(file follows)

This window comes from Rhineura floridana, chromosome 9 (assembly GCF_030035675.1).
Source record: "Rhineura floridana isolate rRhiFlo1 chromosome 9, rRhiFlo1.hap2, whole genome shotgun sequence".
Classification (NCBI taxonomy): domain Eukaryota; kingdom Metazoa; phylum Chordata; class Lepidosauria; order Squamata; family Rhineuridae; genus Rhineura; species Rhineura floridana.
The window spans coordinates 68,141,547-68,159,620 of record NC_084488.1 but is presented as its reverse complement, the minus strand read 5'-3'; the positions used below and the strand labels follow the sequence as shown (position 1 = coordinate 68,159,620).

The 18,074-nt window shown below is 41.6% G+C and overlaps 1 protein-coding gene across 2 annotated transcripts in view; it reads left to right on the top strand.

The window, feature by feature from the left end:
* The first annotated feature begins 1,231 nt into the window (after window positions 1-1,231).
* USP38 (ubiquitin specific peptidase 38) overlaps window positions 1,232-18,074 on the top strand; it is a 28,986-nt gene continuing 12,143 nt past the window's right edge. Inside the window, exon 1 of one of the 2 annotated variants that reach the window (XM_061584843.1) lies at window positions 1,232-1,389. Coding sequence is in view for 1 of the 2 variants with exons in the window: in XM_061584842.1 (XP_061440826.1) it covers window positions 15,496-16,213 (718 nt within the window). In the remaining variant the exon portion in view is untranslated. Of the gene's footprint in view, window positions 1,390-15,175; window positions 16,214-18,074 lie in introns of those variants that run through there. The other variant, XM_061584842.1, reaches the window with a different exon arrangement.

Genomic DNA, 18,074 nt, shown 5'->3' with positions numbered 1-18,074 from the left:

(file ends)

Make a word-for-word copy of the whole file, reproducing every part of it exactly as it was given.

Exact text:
This window comes from Rhineura floridana, chromosome 9 (assembly GCF_030035675.1).
Source record: "Rhineura floridana isolate rRhiFlo1 chromosome 9, rRhiFlo1.hap2, whole genome shotgun sequence".
Classification (NCBI taxonomy): domain Eukaryota; kingdom Metazoa; phylum Chordata; class Lepidosauria; order Squamata; family Rhineuridae; genus Rhineura; species Rhineura floridana.
The window spans coordinates 68,141,547-68,159,620 of record NC_084488.1 but is presented as its reverse complement, the minus strand read 5'-3'; the positions used below and the strand labels follow the sequence as shown (position 1 = coordinate 68,159,620).

The 18,074-nt window shown below is 41.6% G+C and overlaps 1 protein-coding gene across 2 annotated transcripts in view; it reads left to right on the top strand.

The window, feature by feature from the left end:
* The first annotated feature begins 1,231 nt into the window (after window positions 1-1,231).
* USP38 (ubiquitin specific peptidase 38) overlaps window positions 1,232-18,074 on the top strand; it is a 28,986-nt gene continuing 12,143 nt past the window's right edge. Inside the window, exon 1 of one of the 2 annotated variants that reach the window (XM_061584843.1) lies at window positions 1,232-1,389. Coding sequence is in view for 1 of the 2 variants with exons in the window: in XM_061584842.1 (XP_061440826.1) it covers window positions 15,496-16,213 (718 nt within the window). In the remaining variant the exon portion in view is untranslated. Of the gene's footprint in view, window positions 1,390-15,175; window positions 16,214-18,074 lie in introns of those variants that run through there. The other variant, XM_061584842.1, reaches the window with a different exon arrangement.

Genomic DNA, 18,074 nt, shown 5'->3' with positions numbered 1-18,074 from the left: